Subversive historian Sarah Vowell offers another idiosyncratic chronicle of our nation’s coming-of-age with Lafayette in the Somewhat United States. This lively account of the Marquis de Lafayette and the American Revolution is of a piece with Vowell’s previous books, which include Assassination Vacation (2005), a tour of sites dedicated to murdered American presidents, and The Wordy Shipmates (2008), a raucous look at the founding of the Massachusetts Bay Colony. These seem like sober subjects, but Vowell enlivens the proceedings with her prickly persona, her thing for slang and her taste for recondite factoids of Americana.
With her new book, Vowell delivers a fascinating portrait of Lafayette as a dashing young French aristocrat who believed in the cause of the American colonists. Driven by a desire to make a name for himself and by a loathing for the British, Lafayette sailed to America, where he served in Washington’s army, befriending the founding father and becoming his confidant. Through the filter of the Frenchman’s story, Vowell examines the culture of the Revolution. She goes in-depth on the rifts between the Loyalists and the Patriots, between the Continental Congress and the army, and augments the trip back in time with incidents from her travels to historical spots. During a visit to Pennsylvania’s Brandywine Valley, where Lafayette was wounded in 1777, she takes in a re-enactment of the Frenchman’s story presented as—of all things—a puppet show.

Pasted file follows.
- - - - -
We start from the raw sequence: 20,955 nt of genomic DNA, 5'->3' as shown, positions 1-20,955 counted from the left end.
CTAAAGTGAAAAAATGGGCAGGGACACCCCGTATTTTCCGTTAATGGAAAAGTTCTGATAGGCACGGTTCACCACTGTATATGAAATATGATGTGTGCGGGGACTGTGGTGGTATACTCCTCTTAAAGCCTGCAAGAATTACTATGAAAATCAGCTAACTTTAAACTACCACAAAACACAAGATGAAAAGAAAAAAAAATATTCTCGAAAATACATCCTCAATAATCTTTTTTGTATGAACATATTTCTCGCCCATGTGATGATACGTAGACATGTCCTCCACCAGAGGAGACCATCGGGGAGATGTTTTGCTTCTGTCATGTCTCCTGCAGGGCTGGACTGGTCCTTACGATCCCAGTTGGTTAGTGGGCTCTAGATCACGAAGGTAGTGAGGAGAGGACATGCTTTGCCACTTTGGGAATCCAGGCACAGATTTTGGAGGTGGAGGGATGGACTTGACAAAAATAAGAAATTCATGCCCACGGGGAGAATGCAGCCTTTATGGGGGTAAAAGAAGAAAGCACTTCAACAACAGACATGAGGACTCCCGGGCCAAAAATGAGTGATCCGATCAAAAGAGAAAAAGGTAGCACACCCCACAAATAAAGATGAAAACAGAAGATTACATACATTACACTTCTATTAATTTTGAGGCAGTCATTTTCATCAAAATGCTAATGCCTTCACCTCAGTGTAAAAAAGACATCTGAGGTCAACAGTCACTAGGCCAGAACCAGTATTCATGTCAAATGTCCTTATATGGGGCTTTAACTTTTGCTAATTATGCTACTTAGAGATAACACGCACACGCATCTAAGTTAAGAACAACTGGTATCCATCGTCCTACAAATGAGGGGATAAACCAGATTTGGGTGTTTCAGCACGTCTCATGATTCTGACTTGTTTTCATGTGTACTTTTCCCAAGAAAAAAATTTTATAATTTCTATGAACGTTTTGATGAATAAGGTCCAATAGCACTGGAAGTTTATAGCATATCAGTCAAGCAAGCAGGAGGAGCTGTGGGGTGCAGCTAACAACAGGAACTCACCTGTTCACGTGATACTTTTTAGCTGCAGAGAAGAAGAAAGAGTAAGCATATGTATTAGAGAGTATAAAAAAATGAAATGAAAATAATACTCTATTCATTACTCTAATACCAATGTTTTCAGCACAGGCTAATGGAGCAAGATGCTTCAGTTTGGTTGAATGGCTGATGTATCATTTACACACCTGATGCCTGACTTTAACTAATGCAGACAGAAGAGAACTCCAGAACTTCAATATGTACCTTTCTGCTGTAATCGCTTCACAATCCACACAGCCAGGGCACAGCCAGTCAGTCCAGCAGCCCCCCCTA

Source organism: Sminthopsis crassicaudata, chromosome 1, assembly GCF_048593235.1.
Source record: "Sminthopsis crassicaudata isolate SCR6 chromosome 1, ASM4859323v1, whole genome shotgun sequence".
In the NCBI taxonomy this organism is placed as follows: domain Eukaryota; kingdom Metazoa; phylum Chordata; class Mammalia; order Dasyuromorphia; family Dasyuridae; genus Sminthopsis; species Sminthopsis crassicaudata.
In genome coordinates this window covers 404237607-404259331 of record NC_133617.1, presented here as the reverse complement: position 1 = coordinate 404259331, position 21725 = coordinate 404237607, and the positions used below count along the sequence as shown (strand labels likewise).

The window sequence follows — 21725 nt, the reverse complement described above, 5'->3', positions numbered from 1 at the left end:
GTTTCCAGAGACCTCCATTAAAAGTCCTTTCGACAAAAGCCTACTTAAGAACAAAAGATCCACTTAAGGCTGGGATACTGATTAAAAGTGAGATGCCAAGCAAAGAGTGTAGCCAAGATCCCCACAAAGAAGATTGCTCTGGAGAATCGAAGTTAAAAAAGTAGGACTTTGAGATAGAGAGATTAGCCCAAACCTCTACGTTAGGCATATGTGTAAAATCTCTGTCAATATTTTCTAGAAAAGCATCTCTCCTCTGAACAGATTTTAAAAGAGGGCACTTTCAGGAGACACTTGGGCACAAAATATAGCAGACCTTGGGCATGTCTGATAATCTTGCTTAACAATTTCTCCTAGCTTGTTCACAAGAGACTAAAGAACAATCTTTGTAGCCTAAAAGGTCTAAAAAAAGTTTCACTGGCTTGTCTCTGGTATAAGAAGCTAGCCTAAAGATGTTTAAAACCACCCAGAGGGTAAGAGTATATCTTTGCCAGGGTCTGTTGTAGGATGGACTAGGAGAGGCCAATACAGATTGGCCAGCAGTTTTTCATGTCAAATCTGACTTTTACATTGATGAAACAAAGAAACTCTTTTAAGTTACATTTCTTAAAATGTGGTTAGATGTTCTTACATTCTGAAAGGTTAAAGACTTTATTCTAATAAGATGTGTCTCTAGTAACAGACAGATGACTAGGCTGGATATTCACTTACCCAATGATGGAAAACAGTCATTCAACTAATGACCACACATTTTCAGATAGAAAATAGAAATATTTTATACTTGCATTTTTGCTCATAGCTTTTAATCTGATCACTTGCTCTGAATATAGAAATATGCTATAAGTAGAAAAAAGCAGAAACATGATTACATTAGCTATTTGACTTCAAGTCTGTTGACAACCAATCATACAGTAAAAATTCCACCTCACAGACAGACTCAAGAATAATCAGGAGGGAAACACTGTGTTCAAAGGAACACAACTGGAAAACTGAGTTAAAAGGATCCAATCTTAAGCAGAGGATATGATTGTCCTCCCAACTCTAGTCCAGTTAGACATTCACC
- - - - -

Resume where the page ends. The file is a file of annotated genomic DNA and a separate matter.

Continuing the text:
The enjoyment Vowell seems to derive from poking around in America’s obscure corners is part of what makes her historical narratives vital. In tracing history’s circuitous path, she demonstrates how we got where we are today—and sheds light on where we might be heading next.